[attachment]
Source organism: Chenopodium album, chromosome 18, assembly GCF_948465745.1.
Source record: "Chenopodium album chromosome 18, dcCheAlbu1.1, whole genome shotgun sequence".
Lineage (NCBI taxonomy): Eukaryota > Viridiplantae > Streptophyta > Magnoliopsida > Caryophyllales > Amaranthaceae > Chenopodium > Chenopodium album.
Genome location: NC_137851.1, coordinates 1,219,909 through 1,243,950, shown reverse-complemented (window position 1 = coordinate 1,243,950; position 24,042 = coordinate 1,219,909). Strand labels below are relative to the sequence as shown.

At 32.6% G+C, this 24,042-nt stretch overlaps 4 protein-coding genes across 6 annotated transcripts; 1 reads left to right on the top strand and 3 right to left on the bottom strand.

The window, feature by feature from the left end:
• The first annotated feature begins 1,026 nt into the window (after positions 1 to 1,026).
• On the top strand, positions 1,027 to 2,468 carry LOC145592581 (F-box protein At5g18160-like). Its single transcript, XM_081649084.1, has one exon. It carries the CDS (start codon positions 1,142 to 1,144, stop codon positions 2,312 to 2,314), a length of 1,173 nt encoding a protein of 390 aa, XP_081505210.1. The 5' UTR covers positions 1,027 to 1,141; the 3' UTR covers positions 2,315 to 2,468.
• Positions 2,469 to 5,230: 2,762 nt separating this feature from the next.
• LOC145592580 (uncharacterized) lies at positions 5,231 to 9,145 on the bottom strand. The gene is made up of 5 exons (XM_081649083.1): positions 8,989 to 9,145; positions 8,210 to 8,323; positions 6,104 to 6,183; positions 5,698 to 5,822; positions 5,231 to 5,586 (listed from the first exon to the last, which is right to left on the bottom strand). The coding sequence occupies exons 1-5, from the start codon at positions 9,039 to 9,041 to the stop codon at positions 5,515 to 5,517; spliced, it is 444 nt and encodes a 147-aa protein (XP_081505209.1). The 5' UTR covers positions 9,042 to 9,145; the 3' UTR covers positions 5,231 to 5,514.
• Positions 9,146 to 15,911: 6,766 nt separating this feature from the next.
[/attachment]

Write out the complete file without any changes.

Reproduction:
Source organism: Chenopodium album, chromosome 18, assembly GCF_948465745.1.
Source record: "Chenopodium album chromosome 18, dcCheAlbu1.1, whole genome shotgun sequence".
Lineage (NCBI taxonomy): Eukaryota > Viridiplantae > Streptophyta > Magnoliopsida > Caryophyllales > Amaranthaceae > Chenopodium > Chenopodium album.
Genome location: NC_137851.1, coordinates 1,219,909 through 1,243,950, shown reverse-complemented (window position 1 = coordinate 1,243,950; position 24,042 = coordinate 1,219,909). Strand labels below are relative to the sequence as shown.

At 32.6% G+C, this 24,042-nt stretch overlaps 4 protein-coding genes across 6 annotated transcripts; 1 reads left to right on the top strand and 3 right to left on the bottom strand.

The window, feature by feature from the left end:
• The first annotated feature begins 1,026 nt into the window (after positions 1 to 1,026).
• On the top strand, positions 1,027 to 2,468 carry LOC145592581 (F-box protein At5g18160-like). Its single transcript, XM_081649084.1, has one exon. It carries the CDS (start codon positions 1,142 to 1,144, stop codon positions 2,312 to 2,314), a length of 1,173 nt encoding a protein of 390 aa, XP_081505210.1. The 5' UTR covers positions 1,027 to 1,141; the 3' UTR covers positions 2,315 to 2,468.
• Positions 2,469 to 5,230: 2,762 nt separating this feature from the next.
• LOC145592580 (uncharacterized) lies at positions 5,231 to 9,145 on the bottom strand. The gene is made up of 5 exons (XM_081649083.1): positions 8,989 to 9,145; positions 8,210 to 8,323; positions 6,104 to 6,183; positions 5,698 to 5,822; positions 5,231 to 5,586 (listed from the first exon to the last, which is right to left on the bottom strand). The coding sequence occupies exons 1-5, from the start codon at positions 9,039 to 9,041 to the stop codon at positions 5,515 to 5,517; spliced, it is 444 nt and encodes a 147-aa protein (XP_081505209.1). The 5' UTR covers positions 9,042 to 9,145; the 3' UTR covers positions 5,231 to 5,514.
• Positions 9,146 to 15,911: 6,766 nt separating this feature from the next.